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Triceratops

Updated on April 30, 2013

One of the most well-known Ceratopsian dinosaurs in the world, Triceratops was a herbivore that lived 68-65 million years ago during the late cretaceous period in what is now North America. It was about 25-30 feet long 6-9 feet high and could have weighed between 6 and 12 tons. It's most striking feature like all ceratopsians, was it's huge skull, complete with frill that covered the neck, a pair of lethal 3 foot long horns above each eye, and a smaller horn above it's nose. This gigantic skull was connected to a ball and socket joint at the neck, allowing Triceratops to swing it's head in a deadly circular motion. Triceratops like other ceratopsians also sported a powerful parrot-like beak, that was more than capable of delivering a nasty bite to any would be predator such as a Tyrannosaur. Tyrannosaurs were Triceratops arch nemesis. There is a wealth of fossil evidence that shows these two dinosaurs clashed on a regular basis.

Exhibit at The Museum Of Natural History in New York City
Exhibit at The Museum Of Natural History in New York City
Triceratops teeth
Triceratops teeth

Lifestyle and habitat

Triceratops probably spent much of its time grazing on plant matter. It used its beak and powerful jaws with a battery of hundreds of teeth lined up in rows that would be replaced through it's lifespan. These teeth were particularly tough in design to shred and grind cycads, ferns, and other low-lying vegetation. In order to maintain such a massive size Triceratops was likely eating all the time. It is portrayed as being a herding animal, although fossil records don't indicate this. Many Triceratops finds were of single animals. However a few of it's relatives like Centrosaurus and Pachyrhinosaurus have been discovered in bone beds containing hundreds of individuals at a time. Triceratops were very common in the late cretaceous period with paleontologists like Bruce Erickson claiming to have seen over 200 individual skulls in the field alone.

The Western Interior Seaway
The Western Interior Seaway
Tyrannosaur attacking a Triceratops
Tyrannosaur attacking a Triceratops
Triceratops forming a defensive ring around their young
Triceratops forming a defensive ring around their young

Ecology and predators

During the late cretaceous period it was a bit warmer in North America than it is today, however throughout the period the earth had began to cool because of continental drift. This is due to the plate tectonics which cause the Americas to gradually move westward, and making the Atlantic Ocean wider. The Western Interior Seaway was a huge inland sea that split the continent of North America into two continents, Laramidia and Appalachia. During most of the mid- and late-Cretaceous Period the dinosaurs had seen much success especially the Triceratops and it's relatives. Aside from Anatotitan, Triceratops was a most common sight in the cretaceous landscape. Normally a full grown Triceratops would have little to fear from most predators. Their young however were a different story. It has been theorized that Triceratops would get together to defend their young and form a ring with the babies in the center and the adults horns facing outward to deter predators. However their is no fossil evidence to validate this claim. Fossil evidence does show that from time to time, Triceratops' would get into battles with Tyrannosaurs. There has been findings of Triceratops' frills being bitten, as well as horns that appear to have been ripped off, and even bones that have been chomped on by Tyrannosaurs. This shows a clear predator prey relationship between the two animals.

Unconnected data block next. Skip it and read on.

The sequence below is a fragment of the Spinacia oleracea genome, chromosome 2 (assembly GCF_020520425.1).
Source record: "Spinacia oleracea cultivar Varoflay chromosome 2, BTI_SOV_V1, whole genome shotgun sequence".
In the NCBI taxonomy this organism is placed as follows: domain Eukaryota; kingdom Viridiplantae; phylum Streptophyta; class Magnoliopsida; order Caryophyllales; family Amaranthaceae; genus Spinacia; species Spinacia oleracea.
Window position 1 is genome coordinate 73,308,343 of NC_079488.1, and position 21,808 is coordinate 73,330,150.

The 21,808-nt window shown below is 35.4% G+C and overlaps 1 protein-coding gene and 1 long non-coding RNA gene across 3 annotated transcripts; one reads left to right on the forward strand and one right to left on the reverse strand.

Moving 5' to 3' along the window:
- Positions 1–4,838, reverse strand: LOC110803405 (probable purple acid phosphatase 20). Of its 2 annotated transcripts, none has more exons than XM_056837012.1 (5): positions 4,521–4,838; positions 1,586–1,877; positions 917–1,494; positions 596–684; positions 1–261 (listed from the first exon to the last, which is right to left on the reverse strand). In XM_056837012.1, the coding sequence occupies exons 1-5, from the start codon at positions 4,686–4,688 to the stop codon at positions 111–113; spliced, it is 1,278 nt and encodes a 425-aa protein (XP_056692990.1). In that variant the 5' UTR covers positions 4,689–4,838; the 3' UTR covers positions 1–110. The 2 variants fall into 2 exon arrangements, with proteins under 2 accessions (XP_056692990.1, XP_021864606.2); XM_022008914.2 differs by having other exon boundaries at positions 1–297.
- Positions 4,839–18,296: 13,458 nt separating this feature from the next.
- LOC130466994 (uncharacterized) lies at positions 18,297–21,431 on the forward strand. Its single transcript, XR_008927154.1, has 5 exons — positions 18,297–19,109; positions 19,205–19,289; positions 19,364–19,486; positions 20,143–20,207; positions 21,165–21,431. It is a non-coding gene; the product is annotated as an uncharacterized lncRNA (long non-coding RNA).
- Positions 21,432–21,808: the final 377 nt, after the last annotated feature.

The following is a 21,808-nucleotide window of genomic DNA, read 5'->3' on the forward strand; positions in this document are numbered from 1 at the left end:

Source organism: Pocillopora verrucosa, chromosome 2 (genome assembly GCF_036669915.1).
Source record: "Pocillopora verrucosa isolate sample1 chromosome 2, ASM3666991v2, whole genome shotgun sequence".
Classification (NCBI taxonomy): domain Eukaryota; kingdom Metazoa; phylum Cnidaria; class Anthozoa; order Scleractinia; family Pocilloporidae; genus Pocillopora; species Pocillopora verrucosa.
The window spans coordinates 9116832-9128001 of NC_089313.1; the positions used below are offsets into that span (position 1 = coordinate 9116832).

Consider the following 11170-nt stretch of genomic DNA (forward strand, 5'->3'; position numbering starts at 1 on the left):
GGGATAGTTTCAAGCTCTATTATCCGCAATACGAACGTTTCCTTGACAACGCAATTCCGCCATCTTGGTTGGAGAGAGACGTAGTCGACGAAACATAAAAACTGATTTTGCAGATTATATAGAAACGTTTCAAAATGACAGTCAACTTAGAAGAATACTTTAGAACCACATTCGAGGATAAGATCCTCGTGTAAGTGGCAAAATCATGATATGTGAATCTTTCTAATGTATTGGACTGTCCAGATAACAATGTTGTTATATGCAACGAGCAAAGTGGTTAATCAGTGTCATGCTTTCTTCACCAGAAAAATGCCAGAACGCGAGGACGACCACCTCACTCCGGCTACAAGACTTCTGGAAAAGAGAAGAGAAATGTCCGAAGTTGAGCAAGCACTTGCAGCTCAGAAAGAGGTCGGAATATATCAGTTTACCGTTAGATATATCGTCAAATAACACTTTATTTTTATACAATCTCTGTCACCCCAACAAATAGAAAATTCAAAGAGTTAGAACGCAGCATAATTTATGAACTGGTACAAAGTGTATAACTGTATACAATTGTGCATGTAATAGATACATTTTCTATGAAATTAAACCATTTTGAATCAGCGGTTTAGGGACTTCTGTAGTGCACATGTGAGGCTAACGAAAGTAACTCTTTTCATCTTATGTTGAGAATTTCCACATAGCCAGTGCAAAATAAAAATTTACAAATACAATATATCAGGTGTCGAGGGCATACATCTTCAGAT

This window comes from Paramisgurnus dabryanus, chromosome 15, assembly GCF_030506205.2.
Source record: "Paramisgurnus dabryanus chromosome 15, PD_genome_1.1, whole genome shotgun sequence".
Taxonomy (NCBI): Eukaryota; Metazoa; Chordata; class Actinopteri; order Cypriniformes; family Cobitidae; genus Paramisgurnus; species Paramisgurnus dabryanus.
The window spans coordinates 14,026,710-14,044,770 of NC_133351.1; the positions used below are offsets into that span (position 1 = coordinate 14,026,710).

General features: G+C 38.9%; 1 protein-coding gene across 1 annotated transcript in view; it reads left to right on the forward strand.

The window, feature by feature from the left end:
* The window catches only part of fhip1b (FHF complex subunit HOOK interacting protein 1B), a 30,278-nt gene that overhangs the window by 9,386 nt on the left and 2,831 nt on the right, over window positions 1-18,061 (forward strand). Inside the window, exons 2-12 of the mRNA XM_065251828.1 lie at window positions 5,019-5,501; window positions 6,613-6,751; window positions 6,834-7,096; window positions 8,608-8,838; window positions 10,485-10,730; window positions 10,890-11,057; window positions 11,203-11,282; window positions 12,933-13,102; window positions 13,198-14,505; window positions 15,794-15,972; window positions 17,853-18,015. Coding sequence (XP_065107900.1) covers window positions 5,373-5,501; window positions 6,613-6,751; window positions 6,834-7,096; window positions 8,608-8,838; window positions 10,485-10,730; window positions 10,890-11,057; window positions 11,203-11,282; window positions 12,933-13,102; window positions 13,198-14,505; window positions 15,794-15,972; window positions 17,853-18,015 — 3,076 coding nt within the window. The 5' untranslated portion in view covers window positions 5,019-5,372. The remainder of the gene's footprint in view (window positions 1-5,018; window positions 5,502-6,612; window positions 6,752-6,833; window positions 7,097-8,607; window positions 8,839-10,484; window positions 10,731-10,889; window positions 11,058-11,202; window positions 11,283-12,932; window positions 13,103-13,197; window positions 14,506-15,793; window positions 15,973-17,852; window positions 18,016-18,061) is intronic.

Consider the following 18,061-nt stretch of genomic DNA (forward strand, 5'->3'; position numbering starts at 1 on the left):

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    • profile image

      jenn scott 6 years ago

      there like an elephent but with three horns

    • ChrisIndellicati profile image
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      ChrisIndellicati 6 years ago from New York, NY

      I'm glad you like me! :D

    • profile image

      Lukács Tamás 6 years ago

      I Like you!

    • ChrisIndellicati profile image
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      ChrisIndellicati 6 years ago from New York, NY

      I'm glad you enjoyed it Maddie :)

    • Maddie Ruud profile image

      Maddie Ruud 6 years ago from Oakland, CA

      Triceratops were my favorite dinosaurs when I was a kid. I even made a little purple one out of clay. Of course, I didn't fully appreciate all of the details you've laid out here at that time, but I do now! Great Hub!

    • ChrisIndellicati profile image
      Author

      ChrisIndellicati 6 years ago from New York, NY

      Who knows the oceans are deep and some thought to be extinct animals have already been found like coelacanth so anything is possible

    • profile image

      Phoebe Pike 6 years ago

      Do you believe that there might be some "dinosaurs" still living at the bottom of the ocean? Like some deep-sea crabs or something of that nature?

    • ChrisIndellicati profile image
      Author

      ChrisIndellicati 6 years ago from New York, NY

      No I mean evolutionary niche like after one animal dies out an animal of a different lineage would take it's place and evolve a similar form. Like Icthyosaurs, whoch was a marine reptile, but had a striking similarity to a dolphin which is of course a mammal.

    • profile image

      Phoebe Pike 6 years ago

      If all the dinosaurs died out, then how could anything evolve from them?

    • ChrisIndellicati profile image
      Author

      ChrisIndellicati 6 years ago from New York, NY

      Yeah they do. That's because back in those times Triceratops filled the evolutionary niche of Rhinos or Elephants. Thanks for commenting :)

    • profile image

      Phoebe Pike 6 years ago

      They kind of remind me of elephants and rhinos.

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